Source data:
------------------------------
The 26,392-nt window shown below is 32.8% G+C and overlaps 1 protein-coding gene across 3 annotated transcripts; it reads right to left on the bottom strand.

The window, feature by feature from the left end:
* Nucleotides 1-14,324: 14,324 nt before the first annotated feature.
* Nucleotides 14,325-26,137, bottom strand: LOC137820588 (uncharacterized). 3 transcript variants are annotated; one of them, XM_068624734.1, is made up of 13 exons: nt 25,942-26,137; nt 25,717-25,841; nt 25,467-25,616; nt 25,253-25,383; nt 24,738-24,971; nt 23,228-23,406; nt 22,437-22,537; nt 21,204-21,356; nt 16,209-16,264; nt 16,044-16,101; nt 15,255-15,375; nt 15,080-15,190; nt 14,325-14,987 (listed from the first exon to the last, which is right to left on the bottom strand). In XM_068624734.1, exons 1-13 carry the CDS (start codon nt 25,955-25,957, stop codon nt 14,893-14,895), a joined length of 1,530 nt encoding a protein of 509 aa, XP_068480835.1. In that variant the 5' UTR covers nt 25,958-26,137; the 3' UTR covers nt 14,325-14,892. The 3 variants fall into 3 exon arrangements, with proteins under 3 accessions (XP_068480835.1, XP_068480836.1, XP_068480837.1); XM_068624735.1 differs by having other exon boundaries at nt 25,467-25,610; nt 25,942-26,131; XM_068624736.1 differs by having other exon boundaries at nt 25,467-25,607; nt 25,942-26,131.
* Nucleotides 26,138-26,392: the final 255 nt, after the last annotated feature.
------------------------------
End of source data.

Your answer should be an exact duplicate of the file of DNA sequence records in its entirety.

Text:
The 26,392-nt window shown below is 32.8% G+C and overlaps 1 protein-coding gene across 3 annotated transcripts; it reads right to left on the bottom strand.

The window, feature by feature from the left end:
* Nucleotides 1-14,324: 14,324 nt before the first annotated feature.
* Nucleotides 14,325-26,137, bottom strand: LOC137820588 (uncharacterized). 3 transcript variants are annotated; one of them, XM_068624734.1, is made up of 13 exons: nt 25,942-26,137; nt 25,717-25,841; nt 25,467-25,616; nt 25,253-25,383; nt 24,738-24,971; nt 23,228-23,406; nt 22,437-22,537; nt 21,204-21,356; nt 16,209-16,264; nt 16,044-16,101; nt 15,255-15,375; nt 15,080-15,190; nt 14,325-14,987 (listed from the first exon to the last, which is right to left on the bottom strand). In XM_068624734.1, exons 1-13 carry the CDS (start codon nt 25,955-25,957, stop codon nt 14,893-14,895), a joined length of 1,530 nt encoding a protein of 509 aa, XP_068480835.1. In that variant the 5' UTR covers nt 25,958-26,137; the 3' UTR covers nt 14,325-14,892. The 3 variants fall into 3 exon arrangements, with proteins under 3 accessions (XP_068480835.1, XP_068480836.1, XP_068480837.1); XM_068624735.1 differs by having other exon boundaries at nt 25,467-25,610; nt 25,942-26,131; XM_068624736.1 differs by having other exon boundaries at nt 25,467-25,607; nt 25,942-26,131.
* Nucleotides 26,138-26,392: the final 255 nt, after the last annotated feature.